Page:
M anav agrees and for Vikrant, this is just part of a cycle. While he believes it’s too premature to say that characters are the new heroes, he points out that Hindi films never had a dearth of good character actors. “There was always a Pran or a Balraj Sahni, or an Om Puri or a Naseer saab. They paved the way for us,” says Vikrant. “In between, the quality of our cinema had hit rock bottom. Today, we’re making good films again and digital platforms are helpingus get more visibility.”
On the flipside, says Pankaj, if your content isn’t good enough, the audience will switch to somethingelse.
HAIL THE SCRIPT… “Cha ra cter a ctors do justice to the roles a nd they a re a lso pocket friendly” - Pa nka j Tripa thi
“Today, writers come from smaller cities like Lucknow and Bareilly, and their stories portray these parts of India,” says M anav. “Films doing well today are dominated by the script. A good script requires a good actor to pull it off. We are in the right place at the right time.”
It helps that producers investingin smaller films want a good return and look for actors rather than stars, muses Pankaj. “At the end of the day, nobody wants to lose money. Actors will do justice to the roles and are also pocket friendly,” he explains.
THE MILLION DOLLAR QUESTION “Wha t I a m offering determines my price” - Ma na v Ka ul
Filmmakers doingsmall films are gettingbetter budgets than before, says Vikrant. Havingsaid that, adds M anav, actors are paid what they’re worth. “If they need me for a role, they’ll give the money I demand, but I need to create that need,” he says. “I love the brutality of this industry. What I am offering determines my price.”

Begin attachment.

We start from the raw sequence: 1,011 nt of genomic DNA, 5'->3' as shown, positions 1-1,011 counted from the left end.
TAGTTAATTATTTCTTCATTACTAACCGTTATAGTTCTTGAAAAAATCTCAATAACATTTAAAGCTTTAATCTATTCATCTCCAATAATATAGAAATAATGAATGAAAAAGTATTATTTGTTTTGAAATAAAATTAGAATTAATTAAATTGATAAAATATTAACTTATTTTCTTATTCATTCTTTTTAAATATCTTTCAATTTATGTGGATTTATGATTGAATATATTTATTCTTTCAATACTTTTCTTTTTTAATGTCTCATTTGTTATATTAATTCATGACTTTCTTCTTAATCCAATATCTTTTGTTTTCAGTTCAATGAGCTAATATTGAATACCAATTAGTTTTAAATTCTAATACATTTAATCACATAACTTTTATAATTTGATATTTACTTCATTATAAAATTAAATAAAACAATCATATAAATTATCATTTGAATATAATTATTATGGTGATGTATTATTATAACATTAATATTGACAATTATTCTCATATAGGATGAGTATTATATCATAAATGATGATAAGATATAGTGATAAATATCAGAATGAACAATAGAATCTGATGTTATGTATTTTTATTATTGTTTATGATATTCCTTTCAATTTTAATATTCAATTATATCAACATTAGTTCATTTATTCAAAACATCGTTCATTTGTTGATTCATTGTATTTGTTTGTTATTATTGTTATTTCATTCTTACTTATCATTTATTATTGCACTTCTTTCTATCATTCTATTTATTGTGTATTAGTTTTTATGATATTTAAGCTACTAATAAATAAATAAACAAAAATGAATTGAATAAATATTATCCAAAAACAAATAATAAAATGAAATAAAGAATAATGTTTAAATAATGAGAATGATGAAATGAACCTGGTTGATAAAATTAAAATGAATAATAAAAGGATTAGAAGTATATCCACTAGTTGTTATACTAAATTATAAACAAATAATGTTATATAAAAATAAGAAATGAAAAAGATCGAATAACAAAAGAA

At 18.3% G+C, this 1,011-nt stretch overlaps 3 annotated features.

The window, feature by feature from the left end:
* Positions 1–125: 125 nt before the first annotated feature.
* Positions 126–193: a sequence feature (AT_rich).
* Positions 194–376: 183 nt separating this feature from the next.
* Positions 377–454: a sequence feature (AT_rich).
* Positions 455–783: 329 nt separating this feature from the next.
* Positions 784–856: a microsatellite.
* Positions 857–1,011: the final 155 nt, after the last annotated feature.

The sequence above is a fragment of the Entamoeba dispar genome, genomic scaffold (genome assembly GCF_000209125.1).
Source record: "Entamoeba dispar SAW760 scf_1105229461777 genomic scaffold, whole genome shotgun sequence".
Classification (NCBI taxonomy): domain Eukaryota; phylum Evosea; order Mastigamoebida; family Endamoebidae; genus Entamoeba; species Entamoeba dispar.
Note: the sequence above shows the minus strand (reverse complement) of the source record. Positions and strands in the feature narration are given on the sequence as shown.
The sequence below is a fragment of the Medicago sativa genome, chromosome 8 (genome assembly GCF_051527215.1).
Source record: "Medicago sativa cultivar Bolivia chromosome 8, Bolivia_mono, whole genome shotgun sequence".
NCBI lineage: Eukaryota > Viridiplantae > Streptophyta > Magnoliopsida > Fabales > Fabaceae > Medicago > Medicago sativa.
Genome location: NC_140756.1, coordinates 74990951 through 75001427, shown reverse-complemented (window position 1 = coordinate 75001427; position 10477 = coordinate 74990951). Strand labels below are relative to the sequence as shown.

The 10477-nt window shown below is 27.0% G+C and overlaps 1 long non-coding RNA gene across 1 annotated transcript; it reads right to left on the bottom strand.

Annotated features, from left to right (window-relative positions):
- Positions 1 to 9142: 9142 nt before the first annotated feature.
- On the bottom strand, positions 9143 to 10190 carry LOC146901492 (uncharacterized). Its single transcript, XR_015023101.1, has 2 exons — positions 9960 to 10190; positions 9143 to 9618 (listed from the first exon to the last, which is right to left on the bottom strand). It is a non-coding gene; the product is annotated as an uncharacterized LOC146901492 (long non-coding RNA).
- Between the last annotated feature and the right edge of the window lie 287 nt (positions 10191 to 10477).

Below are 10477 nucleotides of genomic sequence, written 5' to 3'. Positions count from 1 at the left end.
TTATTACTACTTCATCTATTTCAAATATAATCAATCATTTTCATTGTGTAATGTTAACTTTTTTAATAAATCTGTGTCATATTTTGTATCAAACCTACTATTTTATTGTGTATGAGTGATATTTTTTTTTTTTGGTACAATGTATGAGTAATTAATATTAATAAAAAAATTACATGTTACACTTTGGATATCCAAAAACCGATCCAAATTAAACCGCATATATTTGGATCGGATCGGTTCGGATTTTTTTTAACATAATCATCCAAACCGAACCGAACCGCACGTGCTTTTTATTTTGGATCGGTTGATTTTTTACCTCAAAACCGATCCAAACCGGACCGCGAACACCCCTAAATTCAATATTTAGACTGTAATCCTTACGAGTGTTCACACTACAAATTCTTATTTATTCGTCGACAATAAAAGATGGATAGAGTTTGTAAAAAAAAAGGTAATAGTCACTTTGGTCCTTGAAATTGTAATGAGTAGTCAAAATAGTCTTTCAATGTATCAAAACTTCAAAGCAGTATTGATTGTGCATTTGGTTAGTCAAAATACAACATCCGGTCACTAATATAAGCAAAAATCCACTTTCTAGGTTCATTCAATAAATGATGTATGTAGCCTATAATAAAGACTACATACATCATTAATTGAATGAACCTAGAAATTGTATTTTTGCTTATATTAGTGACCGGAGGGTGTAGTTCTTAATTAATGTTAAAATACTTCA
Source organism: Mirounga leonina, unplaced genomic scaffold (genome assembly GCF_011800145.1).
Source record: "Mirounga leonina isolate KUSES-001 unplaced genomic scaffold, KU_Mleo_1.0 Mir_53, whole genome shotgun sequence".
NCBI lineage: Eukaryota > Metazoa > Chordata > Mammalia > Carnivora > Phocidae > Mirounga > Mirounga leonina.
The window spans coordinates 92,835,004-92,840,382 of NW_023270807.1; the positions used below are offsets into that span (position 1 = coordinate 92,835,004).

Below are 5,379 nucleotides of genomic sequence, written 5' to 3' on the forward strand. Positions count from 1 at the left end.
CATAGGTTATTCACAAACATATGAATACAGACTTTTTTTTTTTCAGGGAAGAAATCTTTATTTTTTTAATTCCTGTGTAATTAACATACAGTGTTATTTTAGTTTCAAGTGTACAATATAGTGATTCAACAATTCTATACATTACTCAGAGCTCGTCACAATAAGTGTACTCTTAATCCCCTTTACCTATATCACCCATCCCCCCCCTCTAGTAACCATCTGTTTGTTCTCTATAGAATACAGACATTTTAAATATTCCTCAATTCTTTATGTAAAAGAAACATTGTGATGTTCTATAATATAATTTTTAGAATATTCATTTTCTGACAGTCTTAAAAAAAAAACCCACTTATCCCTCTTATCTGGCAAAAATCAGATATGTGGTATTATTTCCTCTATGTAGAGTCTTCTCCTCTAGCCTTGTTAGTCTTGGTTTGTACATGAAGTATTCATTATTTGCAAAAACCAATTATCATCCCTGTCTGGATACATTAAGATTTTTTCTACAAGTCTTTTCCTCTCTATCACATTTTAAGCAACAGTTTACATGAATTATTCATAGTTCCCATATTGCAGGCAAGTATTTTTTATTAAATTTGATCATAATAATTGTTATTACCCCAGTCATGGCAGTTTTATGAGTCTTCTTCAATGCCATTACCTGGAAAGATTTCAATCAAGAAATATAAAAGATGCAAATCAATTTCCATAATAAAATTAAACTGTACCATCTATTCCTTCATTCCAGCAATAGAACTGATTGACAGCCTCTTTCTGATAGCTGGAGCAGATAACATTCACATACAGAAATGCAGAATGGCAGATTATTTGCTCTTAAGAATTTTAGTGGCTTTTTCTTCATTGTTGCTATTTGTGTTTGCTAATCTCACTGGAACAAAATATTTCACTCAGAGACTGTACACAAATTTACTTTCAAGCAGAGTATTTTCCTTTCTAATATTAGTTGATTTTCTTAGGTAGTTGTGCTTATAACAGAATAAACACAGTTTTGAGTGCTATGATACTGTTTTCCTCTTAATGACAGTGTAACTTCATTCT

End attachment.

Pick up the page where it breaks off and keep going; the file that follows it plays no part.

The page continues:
Jim laughs. “You can squeeze them for more money, but only if you are worth it,” he says.
Everyone always wants more, grins Pankaj. “But If you are chasing money, you’ll be in trouble. I love to act and I am gettinggood roles. What else can I want?”
BULLISH AT THE BOX OFFICE… “Films a re not supposed to be lulla bies” - Pa nka j Tripa thi
M asala movies will never lose their charm, the four actors agree. “For most viewers, movies should provide an escape from mundane realities of life. We need to acknowledge that for the common man, cinema is entertainment,” muses Vikrant. But Jim points out that there need be no contradiction between good cinema and entertainingcinema. “In Hollywood most scommercial films are content driven,” he says.
M anav agrees. “Look at Dangal. It is an out-and-out commercial film, but what storytelling,” he says. “Aamir Khan has cracked that formula. M ake a ~ 100 crore film, but keep the heart and mind in the right place.”
Commercial Hindi films keep single-screen theatres running. “We all want to do mainstream commercial cinema, but it should have an interestingstory. Films are not supposed to be lullabies. Filmmakers don’t want the audience to doze off while watchingtheir films,” says Pankaj.
“In theRamayana, Ra m is thehero. But La kshma n ca n a lso becomethehero if thescriptwriter wa nts” - Pa nka j Tripa thi